I don’t write to be famous, I don’t write to be known, I write because I am and I want to be read. How sad to fill a room with paintings no one sees or play music no one hears. Writing is talking without sound, singing without score and dancing without movement and yet, it is all of them. It is a solitary art conjured from thought and expressed by the need to communicate.

HEAD SLAPS, SPEED BUMPS and LIGHTBULBS, one woman's WTF, oops and ah-ha moments of life.

They were published once, and as every writer knows, once is not enough.

Thursday, September 11, 2014

What if...

I asked myself this question.

What if I didn’t write?

These are the answers I came up with after five minutes of pondering the unthinkable.

My first thoughts: I would watch way too much TV, eat more crap and go to bed earlier or maybe I’d walk more, work-out and take more time planning a healthier diet.

I certainly would have time to work a second job; I call writing “my second job” because it pays a little monetarily, self-esteem reimbursements are huge.

Maybe I’d volunteer my slack time, donate blood, have a cleaner house and spend more time with friends. I’d change every paint color on every wall, garden more and vacuum my car. The laundry would be done and I’d certainly shower more often, get my hair cut regularly and maybe even get a manicure once a month. That’s just the on-the-surface part of not being a writer, what about the deeper aspects.

Being creative is like breathing to me so I’d probably go back to painting or spend what little I have left on my charge card for a used piano. What I derive from writing is almost the same as writing the melody of a song, music as words, yes, almost but not quite the same.

If, in 1988 while my baby and toddler napped if I had not taken down my Selectric Electric from the shelf in the hall closet, if I had not made my daughters’ nap time my writing time, if I had never written, never submitted, never made it through the traditional newspaper publishing maze, I sincerely believe I would be a lesser person than I am today.

Writing is like a handful of ping pong balls rolling around in a bigger than a bowling ball empty fish tank. Roll here, roll there until they settle calm, and kiss at the bottom and then float to the top on ideas, wisdom and tenaciousness.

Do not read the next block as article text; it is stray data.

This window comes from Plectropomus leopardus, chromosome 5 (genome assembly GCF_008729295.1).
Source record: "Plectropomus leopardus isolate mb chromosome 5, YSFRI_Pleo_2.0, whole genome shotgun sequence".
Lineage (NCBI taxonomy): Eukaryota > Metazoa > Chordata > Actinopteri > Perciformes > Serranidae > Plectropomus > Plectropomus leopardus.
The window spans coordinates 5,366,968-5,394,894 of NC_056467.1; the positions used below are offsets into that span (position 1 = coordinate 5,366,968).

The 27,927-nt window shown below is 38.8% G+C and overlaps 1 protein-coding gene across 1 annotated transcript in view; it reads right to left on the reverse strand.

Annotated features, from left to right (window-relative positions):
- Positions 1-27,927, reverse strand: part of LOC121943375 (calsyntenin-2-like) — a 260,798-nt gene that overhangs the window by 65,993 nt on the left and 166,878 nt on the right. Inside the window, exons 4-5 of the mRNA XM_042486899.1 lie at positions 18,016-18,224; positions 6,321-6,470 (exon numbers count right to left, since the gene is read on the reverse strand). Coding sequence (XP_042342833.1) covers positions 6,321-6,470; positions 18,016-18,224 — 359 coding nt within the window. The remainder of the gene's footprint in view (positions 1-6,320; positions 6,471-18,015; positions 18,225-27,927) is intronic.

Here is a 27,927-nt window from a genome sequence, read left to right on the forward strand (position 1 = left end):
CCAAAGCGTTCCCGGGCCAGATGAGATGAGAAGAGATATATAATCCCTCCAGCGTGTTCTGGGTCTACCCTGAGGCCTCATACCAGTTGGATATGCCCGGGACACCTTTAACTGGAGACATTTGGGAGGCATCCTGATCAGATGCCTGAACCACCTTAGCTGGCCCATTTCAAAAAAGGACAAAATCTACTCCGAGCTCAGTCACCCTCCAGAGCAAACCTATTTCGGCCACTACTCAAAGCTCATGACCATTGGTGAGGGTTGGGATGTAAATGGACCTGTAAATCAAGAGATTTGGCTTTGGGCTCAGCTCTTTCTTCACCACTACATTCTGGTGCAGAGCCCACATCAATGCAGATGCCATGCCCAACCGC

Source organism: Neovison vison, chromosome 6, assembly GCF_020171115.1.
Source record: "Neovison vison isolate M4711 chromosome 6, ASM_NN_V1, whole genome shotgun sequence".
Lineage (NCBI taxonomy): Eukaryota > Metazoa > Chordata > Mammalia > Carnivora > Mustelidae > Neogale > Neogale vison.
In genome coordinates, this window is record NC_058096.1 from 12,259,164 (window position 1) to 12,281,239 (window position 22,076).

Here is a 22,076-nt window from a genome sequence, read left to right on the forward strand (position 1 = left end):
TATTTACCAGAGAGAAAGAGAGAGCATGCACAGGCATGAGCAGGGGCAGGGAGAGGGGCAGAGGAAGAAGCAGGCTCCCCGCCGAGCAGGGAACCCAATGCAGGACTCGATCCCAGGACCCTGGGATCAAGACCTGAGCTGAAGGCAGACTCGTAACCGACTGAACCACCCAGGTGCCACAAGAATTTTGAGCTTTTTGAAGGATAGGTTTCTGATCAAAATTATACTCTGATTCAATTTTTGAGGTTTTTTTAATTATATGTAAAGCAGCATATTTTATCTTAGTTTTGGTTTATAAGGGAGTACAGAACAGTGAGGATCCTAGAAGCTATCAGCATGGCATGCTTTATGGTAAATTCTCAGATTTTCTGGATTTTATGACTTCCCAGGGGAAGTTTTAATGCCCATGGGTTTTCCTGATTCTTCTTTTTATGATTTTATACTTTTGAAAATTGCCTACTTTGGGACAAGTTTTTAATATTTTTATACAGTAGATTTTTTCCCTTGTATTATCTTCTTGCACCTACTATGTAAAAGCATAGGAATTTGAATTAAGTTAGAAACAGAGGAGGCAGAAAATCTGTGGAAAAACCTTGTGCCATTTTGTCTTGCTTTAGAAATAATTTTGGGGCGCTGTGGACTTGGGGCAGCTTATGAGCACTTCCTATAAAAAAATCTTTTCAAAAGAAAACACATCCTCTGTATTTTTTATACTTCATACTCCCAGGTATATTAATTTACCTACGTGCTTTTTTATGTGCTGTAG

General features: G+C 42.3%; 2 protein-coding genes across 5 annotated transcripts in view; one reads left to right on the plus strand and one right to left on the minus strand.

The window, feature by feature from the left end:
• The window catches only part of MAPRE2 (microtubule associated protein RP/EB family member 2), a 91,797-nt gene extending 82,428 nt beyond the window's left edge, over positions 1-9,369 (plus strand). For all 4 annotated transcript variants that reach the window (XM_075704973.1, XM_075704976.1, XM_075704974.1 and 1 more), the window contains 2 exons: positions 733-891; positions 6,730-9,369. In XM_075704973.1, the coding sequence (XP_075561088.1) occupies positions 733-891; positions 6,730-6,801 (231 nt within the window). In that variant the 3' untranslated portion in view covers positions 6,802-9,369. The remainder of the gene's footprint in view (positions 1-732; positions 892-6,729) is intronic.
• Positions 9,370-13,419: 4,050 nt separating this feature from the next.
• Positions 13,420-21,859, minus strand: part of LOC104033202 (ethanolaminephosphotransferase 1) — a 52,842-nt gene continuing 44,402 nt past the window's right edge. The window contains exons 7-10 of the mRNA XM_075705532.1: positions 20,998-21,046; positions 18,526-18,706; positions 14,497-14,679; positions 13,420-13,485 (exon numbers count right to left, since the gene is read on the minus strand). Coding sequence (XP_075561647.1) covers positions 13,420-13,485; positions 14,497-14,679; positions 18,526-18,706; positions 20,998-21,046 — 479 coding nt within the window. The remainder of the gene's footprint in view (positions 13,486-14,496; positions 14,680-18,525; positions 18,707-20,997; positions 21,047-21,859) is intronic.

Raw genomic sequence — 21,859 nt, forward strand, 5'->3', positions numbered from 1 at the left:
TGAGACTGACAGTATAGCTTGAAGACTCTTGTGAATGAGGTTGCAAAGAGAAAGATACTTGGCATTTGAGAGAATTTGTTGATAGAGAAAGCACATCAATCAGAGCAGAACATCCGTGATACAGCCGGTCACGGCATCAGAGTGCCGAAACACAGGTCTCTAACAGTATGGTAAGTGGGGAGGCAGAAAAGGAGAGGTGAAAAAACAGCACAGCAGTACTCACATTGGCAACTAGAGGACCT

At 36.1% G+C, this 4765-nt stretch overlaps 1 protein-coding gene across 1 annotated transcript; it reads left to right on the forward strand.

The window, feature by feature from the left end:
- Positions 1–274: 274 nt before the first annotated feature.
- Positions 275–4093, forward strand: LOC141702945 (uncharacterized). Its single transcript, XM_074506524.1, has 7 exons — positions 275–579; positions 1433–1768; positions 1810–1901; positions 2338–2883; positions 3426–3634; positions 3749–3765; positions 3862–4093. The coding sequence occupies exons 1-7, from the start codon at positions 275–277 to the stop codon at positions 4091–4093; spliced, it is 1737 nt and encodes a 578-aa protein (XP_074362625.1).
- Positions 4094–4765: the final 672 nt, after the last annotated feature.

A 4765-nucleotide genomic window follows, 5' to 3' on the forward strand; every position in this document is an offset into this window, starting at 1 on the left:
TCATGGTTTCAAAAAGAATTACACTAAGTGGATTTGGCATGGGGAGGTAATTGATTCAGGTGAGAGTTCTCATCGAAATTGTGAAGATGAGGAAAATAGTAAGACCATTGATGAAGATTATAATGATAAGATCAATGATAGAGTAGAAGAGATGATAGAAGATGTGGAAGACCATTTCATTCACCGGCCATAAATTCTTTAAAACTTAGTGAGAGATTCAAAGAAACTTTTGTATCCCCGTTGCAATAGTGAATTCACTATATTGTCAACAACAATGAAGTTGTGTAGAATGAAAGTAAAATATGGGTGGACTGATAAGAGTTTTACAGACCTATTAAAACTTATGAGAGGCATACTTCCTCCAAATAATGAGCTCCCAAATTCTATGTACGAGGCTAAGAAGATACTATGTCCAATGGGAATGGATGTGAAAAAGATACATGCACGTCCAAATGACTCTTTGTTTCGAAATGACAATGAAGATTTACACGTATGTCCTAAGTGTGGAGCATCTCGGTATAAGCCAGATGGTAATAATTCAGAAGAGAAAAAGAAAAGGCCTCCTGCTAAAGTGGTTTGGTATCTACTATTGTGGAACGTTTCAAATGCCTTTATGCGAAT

When I think of what I would have missed on that day in ’88 when the girls slept, if I had one more unread magazine in the house, or if I was tired and wanted to nap while they napped, or if the typewriter didn’t work or if I was out of paper and all the pencils were gone. What if I never believed that what I had to say mattered or if I thought learning was for someone else or that dreams were for fools.

What if I didn’t write?

I would live, but without the sweetness of oxygen.

What if you didn’t write?


  1. I don't look at it like oxygen. I don't think of it as a necessary component to live, i.e. "if I didn't write I would just die!" For me, if I didn't write, I would somehow think I lost. I lost the game, I lost my sense of who I'm supposed to be at this juncture in my life, I didn't finish the race, so to speak. When I was training for those marathons, not completing a training run was out of the question. I fell coming down the stairs one morning, just before an important run (one of the long ones - i.e. 18 miles) and my husband immediately said, "Don't run. You just fell." I looked at him like he'd lost his mind. I said, "it's my elbows that hurt, not my feet." And I ran. That's how I view writing. I have to do it - until. Until what? Until I'm published. It's that straight forward. If this next WIP doesn't sell, then I'll write another, and another, and another. It something does. The End. :)

    P.S. This is part of my next post. In case these words appear slightly familiar later on...LOL!

    1. Ewww. TYPO! The last sentence...was supposed to be Until something does. More coffee. Must have more coffee before typing comments.

    2. Donna, it is so much a part of my life right now I can't imagine myself not a writer.
      My daughters and I were at a wedding shower recently and sitting at a table with strangers. I was talking to someone and I heard another person ask my daughter, "what does your mother do" and she answered, "she's a writer". That my daughter's first reply was "writer" made me realize , oh yeh, that's what I do, and it sounds so much better than my pedestrian day job.
      What's funny is that I would not have defined myself as a writer I would have given them a long spiel about my 9 to 5 - 'just' a job.

      There is a kick to being published. It validates the herculean effort we put forth. You will be published Donna and you will go on to other projects. I know that as much as I know one of Averil's books will make the top of the NYTs best seller's list, Janet will eventually write one, Betsy will see her screenplay produced and I will get a title page if I live long enough.
      It's in my soul and keeps me putting one keystroke in front of the other.

    3. Must dream of way to head to Connecticut so I snatch some of that optimism of yours. LOL! When I think of the odds...well, as I've read here before - from your lips to God's ear.